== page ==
William Blake, Virginia Woolf, Walt Whitman, James Joyce, Mark Twain, Benjamin Franklin, Zane Gray, Rudyard Kipling, D. H. Lawrence, Thomas Paine, Edgar Allan Poe…

Well, you get the idea. Self-publishing is NOT a new concept.

What is new are the multitude of options available to self-publish. Starting with the desktop publishing software available to the PC market (1985 is considered a pinnacle year with the introduction of MacPublisher and Pagemaker) and now with online Print on Demand services such as CreateSpace from Amazon or LuLu (there are dozens of others) there are even easier ways to “get your book out there.”

In fact, there are so many authors now that are bypassing the large and small imprints and going straight to POD, that the POD companies are beginning to have problems of their own. I won’t dwell on that here, but Tracy L. Darity wrote a great blog post recently about the “POD Bubble” which can be found HERE.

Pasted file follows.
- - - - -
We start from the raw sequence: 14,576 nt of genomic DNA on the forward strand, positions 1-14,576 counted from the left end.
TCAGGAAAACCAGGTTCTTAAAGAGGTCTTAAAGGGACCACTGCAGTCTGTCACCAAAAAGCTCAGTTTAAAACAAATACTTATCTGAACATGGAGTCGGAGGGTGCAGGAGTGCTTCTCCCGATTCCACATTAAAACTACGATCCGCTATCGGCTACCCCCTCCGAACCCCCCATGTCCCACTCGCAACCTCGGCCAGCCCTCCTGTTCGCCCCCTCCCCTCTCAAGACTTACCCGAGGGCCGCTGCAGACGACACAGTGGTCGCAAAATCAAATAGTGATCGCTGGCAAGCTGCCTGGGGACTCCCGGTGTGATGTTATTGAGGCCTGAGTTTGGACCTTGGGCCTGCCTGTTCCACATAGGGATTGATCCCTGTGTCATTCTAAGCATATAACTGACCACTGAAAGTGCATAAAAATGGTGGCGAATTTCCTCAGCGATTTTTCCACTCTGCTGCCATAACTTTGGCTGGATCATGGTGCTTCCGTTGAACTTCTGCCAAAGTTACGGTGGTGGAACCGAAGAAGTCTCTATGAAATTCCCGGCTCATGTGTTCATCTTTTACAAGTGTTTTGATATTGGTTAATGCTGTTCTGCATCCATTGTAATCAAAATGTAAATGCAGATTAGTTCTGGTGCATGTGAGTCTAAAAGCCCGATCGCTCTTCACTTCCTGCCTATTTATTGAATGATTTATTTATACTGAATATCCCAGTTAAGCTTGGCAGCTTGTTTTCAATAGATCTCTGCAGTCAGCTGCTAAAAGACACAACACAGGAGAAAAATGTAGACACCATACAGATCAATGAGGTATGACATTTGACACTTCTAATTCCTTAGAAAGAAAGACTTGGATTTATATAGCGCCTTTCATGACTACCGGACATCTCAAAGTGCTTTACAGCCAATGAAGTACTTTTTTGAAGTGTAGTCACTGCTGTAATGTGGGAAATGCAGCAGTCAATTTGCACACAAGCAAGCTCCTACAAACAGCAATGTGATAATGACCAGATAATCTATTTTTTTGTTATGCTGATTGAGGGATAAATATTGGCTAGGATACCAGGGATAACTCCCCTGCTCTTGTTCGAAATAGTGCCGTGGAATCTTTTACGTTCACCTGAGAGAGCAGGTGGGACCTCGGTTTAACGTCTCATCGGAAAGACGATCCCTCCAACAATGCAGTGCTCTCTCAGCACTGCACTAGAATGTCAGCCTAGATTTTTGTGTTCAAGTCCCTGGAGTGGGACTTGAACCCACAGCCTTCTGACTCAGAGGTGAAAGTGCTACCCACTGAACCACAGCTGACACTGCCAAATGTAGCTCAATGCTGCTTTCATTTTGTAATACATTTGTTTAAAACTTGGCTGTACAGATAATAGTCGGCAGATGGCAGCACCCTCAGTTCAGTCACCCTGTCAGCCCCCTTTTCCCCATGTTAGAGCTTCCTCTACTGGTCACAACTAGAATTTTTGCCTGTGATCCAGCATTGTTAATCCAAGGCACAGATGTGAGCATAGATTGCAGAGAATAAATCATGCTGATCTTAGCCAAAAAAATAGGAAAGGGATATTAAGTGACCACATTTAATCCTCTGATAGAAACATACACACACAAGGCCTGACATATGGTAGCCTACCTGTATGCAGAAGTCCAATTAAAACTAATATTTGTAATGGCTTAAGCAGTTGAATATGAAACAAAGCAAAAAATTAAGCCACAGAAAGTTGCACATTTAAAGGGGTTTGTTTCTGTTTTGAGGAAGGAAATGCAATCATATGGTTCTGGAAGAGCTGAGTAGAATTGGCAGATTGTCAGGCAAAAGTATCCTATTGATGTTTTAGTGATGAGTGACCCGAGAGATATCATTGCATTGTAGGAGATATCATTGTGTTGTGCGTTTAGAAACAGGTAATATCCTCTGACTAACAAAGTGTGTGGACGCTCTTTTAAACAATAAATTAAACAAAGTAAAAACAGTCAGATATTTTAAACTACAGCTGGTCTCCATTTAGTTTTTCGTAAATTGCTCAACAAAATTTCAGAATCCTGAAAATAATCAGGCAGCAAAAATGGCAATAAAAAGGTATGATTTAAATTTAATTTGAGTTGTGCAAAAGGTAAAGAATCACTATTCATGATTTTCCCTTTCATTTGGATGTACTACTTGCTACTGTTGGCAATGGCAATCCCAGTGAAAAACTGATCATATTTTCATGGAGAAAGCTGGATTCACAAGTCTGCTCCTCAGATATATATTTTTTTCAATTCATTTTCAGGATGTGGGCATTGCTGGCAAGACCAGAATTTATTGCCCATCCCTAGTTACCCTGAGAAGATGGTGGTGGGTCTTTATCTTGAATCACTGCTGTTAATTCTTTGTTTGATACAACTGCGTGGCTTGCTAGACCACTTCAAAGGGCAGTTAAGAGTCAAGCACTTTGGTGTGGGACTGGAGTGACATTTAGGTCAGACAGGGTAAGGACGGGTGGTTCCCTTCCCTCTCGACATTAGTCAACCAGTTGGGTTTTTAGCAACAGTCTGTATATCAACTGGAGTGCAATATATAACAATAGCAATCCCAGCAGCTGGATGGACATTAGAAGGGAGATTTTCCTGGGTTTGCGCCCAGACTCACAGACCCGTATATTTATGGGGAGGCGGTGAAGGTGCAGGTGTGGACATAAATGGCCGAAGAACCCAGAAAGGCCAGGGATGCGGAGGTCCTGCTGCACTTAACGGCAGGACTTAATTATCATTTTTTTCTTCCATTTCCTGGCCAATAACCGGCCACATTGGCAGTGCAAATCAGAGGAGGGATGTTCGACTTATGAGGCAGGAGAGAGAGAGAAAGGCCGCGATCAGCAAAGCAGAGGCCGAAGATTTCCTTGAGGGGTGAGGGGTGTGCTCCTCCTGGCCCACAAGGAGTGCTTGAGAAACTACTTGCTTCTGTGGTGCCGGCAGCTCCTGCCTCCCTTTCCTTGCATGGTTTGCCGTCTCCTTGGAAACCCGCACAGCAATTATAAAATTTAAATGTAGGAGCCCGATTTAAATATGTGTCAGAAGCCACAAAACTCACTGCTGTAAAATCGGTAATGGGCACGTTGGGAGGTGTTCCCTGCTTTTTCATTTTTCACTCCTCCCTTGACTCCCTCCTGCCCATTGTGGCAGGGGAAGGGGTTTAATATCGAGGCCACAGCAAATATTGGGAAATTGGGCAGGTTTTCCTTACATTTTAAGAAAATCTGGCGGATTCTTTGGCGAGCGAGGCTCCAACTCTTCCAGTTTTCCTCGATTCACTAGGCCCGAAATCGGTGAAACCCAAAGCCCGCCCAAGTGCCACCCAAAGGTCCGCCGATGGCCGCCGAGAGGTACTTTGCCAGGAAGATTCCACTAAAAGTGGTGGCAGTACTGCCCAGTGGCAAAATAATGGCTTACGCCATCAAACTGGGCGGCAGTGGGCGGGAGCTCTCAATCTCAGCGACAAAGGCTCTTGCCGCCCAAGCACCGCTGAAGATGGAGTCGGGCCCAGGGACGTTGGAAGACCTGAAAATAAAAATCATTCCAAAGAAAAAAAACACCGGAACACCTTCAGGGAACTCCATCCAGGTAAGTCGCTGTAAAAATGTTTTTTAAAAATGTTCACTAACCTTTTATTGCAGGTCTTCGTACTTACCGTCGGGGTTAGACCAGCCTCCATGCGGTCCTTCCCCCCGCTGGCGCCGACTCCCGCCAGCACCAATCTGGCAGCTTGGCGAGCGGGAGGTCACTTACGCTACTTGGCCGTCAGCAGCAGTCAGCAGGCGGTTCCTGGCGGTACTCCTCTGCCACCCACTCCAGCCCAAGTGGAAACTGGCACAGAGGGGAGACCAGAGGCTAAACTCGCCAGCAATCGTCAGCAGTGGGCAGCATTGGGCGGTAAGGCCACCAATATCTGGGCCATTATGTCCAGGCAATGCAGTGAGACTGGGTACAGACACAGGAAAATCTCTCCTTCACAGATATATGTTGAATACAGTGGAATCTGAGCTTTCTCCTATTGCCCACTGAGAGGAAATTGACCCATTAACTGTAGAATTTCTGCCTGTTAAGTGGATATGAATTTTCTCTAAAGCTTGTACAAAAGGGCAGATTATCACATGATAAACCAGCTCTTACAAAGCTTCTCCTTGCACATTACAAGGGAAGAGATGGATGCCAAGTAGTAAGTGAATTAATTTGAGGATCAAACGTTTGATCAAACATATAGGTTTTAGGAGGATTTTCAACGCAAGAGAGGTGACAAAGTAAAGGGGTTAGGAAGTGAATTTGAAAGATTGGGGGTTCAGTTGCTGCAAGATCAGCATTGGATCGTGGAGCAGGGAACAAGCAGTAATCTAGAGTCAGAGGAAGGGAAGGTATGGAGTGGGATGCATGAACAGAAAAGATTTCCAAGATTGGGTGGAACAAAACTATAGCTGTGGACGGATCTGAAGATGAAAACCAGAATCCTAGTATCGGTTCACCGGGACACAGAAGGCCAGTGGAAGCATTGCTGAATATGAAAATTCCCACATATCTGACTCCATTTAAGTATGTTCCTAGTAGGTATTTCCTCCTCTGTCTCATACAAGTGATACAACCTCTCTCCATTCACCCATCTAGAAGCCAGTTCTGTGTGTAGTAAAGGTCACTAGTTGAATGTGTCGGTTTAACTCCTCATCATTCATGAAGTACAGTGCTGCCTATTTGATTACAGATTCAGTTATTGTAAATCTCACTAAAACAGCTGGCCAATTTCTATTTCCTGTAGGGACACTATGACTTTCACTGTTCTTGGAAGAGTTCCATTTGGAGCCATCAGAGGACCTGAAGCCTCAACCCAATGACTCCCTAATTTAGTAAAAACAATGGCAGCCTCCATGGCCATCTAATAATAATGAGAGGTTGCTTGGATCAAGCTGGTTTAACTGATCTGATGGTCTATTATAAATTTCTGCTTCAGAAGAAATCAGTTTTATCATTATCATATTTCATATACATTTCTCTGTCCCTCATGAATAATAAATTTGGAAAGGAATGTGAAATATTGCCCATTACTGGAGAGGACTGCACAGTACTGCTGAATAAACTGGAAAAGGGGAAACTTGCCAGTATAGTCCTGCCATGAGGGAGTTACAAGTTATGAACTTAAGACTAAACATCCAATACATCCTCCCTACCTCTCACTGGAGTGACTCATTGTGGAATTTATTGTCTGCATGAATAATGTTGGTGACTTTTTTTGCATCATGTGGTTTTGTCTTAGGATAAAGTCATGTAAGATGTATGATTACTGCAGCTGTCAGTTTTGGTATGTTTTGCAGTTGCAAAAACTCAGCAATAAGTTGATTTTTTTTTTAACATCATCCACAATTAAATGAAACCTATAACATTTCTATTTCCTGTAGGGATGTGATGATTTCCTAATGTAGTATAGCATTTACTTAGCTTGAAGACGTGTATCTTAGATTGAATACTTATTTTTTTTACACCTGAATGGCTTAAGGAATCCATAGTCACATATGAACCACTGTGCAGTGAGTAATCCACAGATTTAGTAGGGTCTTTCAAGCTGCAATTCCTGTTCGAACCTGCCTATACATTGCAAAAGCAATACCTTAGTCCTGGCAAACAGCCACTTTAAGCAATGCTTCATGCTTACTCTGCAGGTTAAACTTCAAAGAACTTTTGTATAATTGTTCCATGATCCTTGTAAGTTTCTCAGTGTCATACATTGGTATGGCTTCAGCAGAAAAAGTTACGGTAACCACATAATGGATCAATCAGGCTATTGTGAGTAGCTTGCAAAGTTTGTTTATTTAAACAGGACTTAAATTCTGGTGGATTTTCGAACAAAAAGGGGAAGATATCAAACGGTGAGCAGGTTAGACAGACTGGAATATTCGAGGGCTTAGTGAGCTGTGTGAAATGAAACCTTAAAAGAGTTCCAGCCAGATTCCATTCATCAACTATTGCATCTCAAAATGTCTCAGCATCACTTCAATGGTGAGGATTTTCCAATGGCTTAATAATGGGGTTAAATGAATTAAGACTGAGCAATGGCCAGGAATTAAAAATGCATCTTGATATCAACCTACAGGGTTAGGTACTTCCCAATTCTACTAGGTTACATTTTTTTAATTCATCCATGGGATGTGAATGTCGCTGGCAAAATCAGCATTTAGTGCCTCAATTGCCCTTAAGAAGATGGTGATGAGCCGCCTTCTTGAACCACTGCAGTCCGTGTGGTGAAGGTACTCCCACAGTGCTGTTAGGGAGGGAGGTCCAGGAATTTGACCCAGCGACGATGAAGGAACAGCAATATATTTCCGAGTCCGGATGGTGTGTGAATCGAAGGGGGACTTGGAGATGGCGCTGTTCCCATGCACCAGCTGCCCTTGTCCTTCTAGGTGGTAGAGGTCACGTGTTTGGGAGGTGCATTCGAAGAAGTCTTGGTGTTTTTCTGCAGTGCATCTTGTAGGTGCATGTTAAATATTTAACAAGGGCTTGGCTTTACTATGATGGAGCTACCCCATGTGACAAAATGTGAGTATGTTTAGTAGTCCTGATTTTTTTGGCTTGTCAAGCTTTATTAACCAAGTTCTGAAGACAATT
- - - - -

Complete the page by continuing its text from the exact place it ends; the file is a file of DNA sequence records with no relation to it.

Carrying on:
Self-publishing does have a series of downsides—one is that a large percentage of the work self-published isn’t very good. From story problems through to grammatical errors, many, many of these books are just awful. If you do end up going this route yourself, get and editor. Get beta readers. Make sure what you put your name on is a quality product.

The other issue is marketing. See? I told you we’d get to social media.

Let’s start with Twitter. I joined this micro-blogging site nearly three years ago. My first tweet was: “This seems like a waste of time.”

Three years on, 4000+ tweets and 2000 followers later, I’ve proven that first impression very wrong. I’ve “met” fellow writers, editors and publishers via Twitter. All (sans one) of my beta readers were found on Twitter. I found my own Indie publisher, Pfoxchase (and the lovely creative director Diane Nelson) via this medium. I recently met a dozen or so writers I’ve interacted with online at ReaderCON. It’s all about the networking. Because if you are going to self-publish or go with with a small press, a lot of the marketing for your work is going to be done by you online.

Facebook is another tool for your marketing toolkit. I have a writer’s page (You can “like” it and follow me via Facebook…there’s a button to the left of this article) and a page of my book series.